||Thousands of women are returning to hormone replacement therapy because they find the symptoms of the menopause too difficult to live with.
After the Million Women Study found last year that HRT doubled the risk of breast cancer, many women stopped taking the menopause treatment.
Earlier studies from America also found evidence of a link between breast cancer and long-term HRT. However, more recently the American researchers found that one form of HRT, which contains only oestrogen, may reduce the risk.
Now a survey of 400 British women aged 45 to 64 who had taken or stopped taking HRT in the past 18 months found they were asking their doctors to be put back on the therapy.
It found that nine out of 10 who stopped saw a return of hot flushes, night sweats and lack of sleep.
More than one in five of these women has resumed HRT and nine out of 10 of them said they did so to relieve the symptoms.
About 1.7 million British women were taking HRT and it was estimated that up to half stopped because of the cancer fears.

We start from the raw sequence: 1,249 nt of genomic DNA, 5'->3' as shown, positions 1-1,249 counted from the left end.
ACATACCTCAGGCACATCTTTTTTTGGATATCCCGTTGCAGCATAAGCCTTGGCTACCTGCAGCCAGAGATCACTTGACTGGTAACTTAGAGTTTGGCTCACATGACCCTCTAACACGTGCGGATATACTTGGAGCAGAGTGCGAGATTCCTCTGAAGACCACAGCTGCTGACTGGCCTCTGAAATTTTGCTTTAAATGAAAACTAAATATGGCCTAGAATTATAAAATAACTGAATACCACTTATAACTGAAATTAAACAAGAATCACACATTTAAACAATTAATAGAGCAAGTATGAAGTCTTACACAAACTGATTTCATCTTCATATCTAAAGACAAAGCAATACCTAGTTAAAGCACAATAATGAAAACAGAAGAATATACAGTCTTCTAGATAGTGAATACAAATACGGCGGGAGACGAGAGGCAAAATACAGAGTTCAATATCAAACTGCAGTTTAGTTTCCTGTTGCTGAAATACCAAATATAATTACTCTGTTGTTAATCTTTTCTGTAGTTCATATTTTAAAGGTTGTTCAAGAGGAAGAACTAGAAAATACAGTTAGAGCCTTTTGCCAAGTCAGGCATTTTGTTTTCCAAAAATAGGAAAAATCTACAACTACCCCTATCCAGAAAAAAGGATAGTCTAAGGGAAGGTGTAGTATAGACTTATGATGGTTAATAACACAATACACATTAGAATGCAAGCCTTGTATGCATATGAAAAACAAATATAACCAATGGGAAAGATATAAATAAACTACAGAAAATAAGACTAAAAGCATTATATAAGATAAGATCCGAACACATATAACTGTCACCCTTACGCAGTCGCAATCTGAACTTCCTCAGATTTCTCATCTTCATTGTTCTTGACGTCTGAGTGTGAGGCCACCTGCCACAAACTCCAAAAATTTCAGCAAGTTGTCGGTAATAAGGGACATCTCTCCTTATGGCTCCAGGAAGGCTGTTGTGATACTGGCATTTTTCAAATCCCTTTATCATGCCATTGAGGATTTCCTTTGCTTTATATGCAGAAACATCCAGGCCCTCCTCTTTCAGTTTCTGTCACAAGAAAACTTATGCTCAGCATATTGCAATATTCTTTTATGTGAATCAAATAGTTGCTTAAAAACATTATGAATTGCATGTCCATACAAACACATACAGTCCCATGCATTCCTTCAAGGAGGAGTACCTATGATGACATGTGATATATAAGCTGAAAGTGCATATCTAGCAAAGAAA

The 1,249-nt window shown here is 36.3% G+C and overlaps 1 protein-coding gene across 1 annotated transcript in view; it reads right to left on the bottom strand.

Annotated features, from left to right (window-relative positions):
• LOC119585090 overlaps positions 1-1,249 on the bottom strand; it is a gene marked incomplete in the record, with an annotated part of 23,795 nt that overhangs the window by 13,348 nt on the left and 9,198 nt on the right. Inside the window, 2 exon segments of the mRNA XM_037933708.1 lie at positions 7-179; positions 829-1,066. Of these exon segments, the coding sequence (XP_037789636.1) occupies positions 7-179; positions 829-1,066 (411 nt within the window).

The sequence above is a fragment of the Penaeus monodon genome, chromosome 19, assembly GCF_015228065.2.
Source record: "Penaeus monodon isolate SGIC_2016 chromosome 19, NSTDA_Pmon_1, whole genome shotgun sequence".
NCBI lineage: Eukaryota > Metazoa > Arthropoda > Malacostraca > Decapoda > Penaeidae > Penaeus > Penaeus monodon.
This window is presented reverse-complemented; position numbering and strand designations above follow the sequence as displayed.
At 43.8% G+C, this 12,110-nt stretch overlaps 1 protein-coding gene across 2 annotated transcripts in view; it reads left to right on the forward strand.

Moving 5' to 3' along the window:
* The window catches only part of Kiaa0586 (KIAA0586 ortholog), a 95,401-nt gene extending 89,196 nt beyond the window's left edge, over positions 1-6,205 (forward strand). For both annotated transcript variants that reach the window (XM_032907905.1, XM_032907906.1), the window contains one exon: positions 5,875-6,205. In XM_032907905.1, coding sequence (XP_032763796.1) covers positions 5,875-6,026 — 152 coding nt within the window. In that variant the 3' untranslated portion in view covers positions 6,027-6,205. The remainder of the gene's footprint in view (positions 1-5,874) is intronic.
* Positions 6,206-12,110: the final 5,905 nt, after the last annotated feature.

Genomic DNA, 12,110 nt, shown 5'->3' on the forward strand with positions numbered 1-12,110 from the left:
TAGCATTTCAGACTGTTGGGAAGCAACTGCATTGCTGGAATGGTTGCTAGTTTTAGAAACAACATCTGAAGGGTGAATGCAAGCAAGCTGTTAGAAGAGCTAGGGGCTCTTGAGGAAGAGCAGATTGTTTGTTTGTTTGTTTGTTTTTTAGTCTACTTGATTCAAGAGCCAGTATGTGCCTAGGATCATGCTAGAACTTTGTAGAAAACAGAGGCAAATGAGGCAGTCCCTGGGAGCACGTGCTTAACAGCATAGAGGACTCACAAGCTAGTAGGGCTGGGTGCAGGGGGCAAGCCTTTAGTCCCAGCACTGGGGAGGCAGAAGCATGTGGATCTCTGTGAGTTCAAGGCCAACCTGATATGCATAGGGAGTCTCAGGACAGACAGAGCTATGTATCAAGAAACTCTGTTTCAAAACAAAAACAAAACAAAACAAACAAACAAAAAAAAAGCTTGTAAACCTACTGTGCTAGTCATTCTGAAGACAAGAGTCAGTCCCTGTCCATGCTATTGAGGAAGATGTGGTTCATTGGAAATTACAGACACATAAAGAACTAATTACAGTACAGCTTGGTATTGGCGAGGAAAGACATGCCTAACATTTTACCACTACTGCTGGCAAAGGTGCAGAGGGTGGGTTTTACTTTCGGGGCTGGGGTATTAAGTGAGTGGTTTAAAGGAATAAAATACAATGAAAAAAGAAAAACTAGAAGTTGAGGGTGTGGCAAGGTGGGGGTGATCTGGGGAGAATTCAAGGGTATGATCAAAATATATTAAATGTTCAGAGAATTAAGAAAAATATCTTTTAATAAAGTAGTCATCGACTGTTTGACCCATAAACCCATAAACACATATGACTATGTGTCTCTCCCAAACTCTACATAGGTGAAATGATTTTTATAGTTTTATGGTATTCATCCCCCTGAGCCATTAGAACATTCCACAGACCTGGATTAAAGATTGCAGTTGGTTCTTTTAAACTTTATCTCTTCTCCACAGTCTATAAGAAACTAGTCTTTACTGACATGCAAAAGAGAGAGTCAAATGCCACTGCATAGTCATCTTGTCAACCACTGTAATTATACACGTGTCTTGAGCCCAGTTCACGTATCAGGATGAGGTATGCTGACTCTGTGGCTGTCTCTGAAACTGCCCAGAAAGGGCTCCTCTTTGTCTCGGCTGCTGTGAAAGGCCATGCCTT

The survey by NOP for the pharmaceutical company, Wyeth, suggests that a smaller number, about a quarter, stopped.
It found that three quarters of the women said they had not considered stopping HRT with eight out of 10 of these saying the benefits outweighed the risks.
Dr Sally Hope, a GP from Woodstock, Oxon, and a member of the British Menopause Society, said most of her female patients, who include a high proportion of academics, stopped HRT.
"About 80 per cent stopped after the Million Women Study, but 40 per cent started again," she said.
"They have been trickling back. I have had women in, sobbing their hearts out, feeling really terrible. We advise them of the risk and then let them make their own choice."
Karen Winterhalter, the executive director of Women's Health Concern said half the calls to her helpline were from women who wanted to be put back on HRT.